November 12, 2019

AMCHA Report: Anti-Israel Harassment ‘More Likely’ to Create Hate Toward Jews on Campus Than ‘Classic Anti-Semitism’

A new report from the AMCHA Initiative has determined that anti-Israel harassment on college campuses in 2017 were more likely to create an antagonistic environment against Jewish students on campus than “classic” anti-Semitic incidents.

AMCHA concluded that while “classic anti-Semitic incidents” such as two swastikas drawn on a library desk at Macalester College vastly outnumbered the anti-Israel incidents (205 to 71), only 23% showed “intent to harm” while 94% of anti-Israel incidents showed such intent.

Of that 94% of anti-Israel acts, 76% involved the “personal targeting” of pro-Israel students, with some examples being Students for Justice in Palestine (SJP) targeting the Claremont Progressive Jewish Alliance president at Pomona College as “a proud racist” on social media based on her support of Israel and a handbook created by anti-Israel activists on Tufts University campus claiming that by supporting Israel, Hillel is endorsing “a white supremacist state.”

Forty-four percent of the anti-Israel acts with intent to harm involved attempts to censor pro-Israel speech, such as when anti-Israel students attempted to prevent people from entering a speech by Israeli United Nations Ambassador Danny Danon at Columbia University; the anti-Israel students also heckled Danon several times throughout the speech.

“When Israel’s ambassador to the UN, Mr. Danny Danon, came to speak at an SSI event, BDS [Boycott, Divestment and Sanctions] activists blocked the entrance to the auditorium, physically preventing people from entering and intimidating those who managed to get in,” a Columbia student told AMCHA. “During the ambassador’s 25-minutes speech, the BDS activists disrupted him seven times with calls to Boycott Israel…the BDS activists’ message was clear: The only freedom of speech worthy of protection is their own. Those who disagree, or dispute their view of the world, would be violently disrupted.”

AMCHA also determined that anti-Israel incidents with intent to harm were “6.5 times more likely to have multiple perpetrators than classic anti-Semitic incidents with harmful intent, and 7 times more likely to have perpetrators with affiliations to on-campus or outside groups.”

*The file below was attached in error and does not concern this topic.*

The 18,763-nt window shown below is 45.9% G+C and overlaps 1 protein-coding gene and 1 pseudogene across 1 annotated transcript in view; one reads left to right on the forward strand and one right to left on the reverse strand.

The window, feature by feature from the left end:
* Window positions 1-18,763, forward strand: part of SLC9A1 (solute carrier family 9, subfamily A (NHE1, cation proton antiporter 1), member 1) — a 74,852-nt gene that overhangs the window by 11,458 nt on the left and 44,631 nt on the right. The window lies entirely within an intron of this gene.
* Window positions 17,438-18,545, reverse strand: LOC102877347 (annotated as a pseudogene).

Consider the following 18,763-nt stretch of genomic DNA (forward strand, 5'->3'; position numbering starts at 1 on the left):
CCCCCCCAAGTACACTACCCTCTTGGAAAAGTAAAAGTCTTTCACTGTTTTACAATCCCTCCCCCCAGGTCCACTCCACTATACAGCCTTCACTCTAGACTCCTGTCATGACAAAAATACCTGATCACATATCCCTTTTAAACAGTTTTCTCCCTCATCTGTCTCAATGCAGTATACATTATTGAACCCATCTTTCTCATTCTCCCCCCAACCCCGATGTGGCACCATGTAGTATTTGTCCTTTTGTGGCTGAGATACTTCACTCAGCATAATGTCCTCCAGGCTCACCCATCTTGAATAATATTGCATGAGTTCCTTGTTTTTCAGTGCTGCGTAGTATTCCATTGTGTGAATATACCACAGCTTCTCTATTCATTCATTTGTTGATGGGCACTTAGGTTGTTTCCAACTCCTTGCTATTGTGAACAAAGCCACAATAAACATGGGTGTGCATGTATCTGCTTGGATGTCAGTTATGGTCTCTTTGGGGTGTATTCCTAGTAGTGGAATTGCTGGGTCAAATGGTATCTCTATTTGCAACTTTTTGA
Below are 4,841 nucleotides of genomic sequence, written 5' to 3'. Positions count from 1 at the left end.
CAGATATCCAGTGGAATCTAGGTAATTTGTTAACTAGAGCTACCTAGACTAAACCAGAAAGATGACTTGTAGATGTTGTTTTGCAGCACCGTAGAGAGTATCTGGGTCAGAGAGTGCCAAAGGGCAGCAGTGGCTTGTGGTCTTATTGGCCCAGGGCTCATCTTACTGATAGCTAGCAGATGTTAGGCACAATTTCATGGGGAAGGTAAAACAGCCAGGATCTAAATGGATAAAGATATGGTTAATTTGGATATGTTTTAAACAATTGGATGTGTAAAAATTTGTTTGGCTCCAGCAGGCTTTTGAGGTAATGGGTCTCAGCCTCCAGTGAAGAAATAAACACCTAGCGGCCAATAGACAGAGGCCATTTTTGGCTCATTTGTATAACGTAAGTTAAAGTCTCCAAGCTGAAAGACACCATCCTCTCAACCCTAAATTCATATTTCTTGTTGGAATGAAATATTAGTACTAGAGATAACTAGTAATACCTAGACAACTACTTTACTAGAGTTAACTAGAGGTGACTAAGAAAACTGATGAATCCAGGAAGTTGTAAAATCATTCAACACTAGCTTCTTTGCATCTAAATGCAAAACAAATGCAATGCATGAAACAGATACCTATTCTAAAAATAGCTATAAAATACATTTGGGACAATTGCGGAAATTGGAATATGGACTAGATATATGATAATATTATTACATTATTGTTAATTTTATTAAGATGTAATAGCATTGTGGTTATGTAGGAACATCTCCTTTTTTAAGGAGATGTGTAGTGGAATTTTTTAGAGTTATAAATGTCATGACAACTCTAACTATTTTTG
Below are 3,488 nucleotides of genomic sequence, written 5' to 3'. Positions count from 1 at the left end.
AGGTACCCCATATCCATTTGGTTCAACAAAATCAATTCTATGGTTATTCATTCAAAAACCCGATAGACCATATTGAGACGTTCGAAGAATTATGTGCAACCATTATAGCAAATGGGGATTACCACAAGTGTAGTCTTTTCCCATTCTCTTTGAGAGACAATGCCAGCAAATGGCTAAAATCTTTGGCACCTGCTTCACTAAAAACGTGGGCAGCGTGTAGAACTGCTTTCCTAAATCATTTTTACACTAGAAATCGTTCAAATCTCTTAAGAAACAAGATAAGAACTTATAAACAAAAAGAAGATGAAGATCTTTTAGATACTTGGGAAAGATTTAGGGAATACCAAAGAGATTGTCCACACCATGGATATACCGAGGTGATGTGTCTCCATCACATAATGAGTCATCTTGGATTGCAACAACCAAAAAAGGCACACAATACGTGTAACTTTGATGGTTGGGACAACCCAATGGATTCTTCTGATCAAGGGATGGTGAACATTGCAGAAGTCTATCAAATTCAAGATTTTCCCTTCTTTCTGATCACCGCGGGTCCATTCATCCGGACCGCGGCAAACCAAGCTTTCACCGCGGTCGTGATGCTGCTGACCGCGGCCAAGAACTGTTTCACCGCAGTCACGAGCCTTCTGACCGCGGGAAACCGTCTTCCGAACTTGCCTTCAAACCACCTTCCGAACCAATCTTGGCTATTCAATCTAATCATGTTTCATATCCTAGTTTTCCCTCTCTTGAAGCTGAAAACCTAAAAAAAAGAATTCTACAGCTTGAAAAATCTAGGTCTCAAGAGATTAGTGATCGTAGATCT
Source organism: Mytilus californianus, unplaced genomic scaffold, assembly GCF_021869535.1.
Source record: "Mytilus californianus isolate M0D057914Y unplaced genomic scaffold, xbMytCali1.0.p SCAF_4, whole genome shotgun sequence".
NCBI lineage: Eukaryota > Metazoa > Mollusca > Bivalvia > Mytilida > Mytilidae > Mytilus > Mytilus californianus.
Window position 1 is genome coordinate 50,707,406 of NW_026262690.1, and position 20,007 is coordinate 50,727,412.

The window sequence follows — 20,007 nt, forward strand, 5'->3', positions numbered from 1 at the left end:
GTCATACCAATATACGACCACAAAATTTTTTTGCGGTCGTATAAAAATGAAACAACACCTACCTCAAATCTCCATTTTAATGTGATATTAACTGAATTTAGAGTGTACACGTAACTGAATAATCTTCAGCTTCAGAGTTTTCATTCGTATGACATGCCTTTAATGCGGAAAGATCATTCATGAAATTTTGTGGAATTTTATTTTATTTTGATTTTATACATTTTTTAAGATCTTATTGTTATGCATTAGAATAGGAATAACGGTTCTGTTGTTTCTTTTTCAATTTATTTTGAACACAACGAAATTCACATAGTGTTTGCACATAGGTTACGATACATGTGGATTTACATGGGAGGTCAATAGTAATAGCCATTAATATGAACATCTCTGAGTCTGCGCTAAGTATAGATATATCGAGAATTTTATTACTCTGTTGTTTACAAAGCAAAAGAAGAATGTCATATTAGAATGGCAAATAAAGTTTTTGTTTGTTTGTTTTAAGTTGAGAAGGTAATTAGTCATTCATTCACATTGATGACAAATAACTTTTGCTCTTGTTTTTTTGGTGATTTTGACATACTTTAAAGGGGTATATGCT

“Taken together these data suggest that in 2017, Israel-related anti-Semitic incidents were considerably more likely to 16 contribute to a hostile environment for Jewish students than incidents involving classic anti-Semitism,” the report concludes.

The AMCHA report included some student testimonials as well.

“For every swastika, there’s a million little conversations that go on that are much more harmful than that,” a William and Mary College student said. “Everyone can get behind, ‘Alright, there’s a swastika. That’s ridiculous, that’s not OK. But for the little conversations that are more political in nature people just assume that it’s OK to say, ‘Well, you’re a Zionist, so I don’t like you,’ and that’s part of our culture.”

A UC Davis student told AMCHA, “I’ve had foul and intolerable words yelled at me while I’m studying because I had a sticker of Israel on my laptop. When Arab-Israeli Diplomat George Deek came to speak on campus, anti-Semitic students shouted, ‘Death to Jews’ at my friends and me. I’ve known Jewish students who are afraid to speak up in class against anti-Semitic professors because they’re afraid of what might happen to their academic reputations.”

Additionally, a University of Illinois Champagne-Urbana student told AMCHA that anti-Israel students have compared Zionists “to the KKK, to violent fascists and accused of perpetuating white supremacy all because we believe that the Jewish people have a right to self-determination.”

The report argues that such anti-Israel sentiments are often allowed to grow on college campuses due to many administrators looking the other way.

“University administrators rarely recognize anti-Zionist harassment as a form of unlawful discrimination, because they see it as motivated by political considerations rather than ethnic or religious ones,” the report states. “In addition, when acts of classic antisemitism occur on campus, many in the campus community are sympathetic with Jewish students and stand in solidarity with them, but this is not the case when acts of anti-Zionist harassment occur. Few in the campus community are sympathetic to the plight of pro-Israel students, and many are even complicit in creating a hostile environment for them.”

Read the full report here.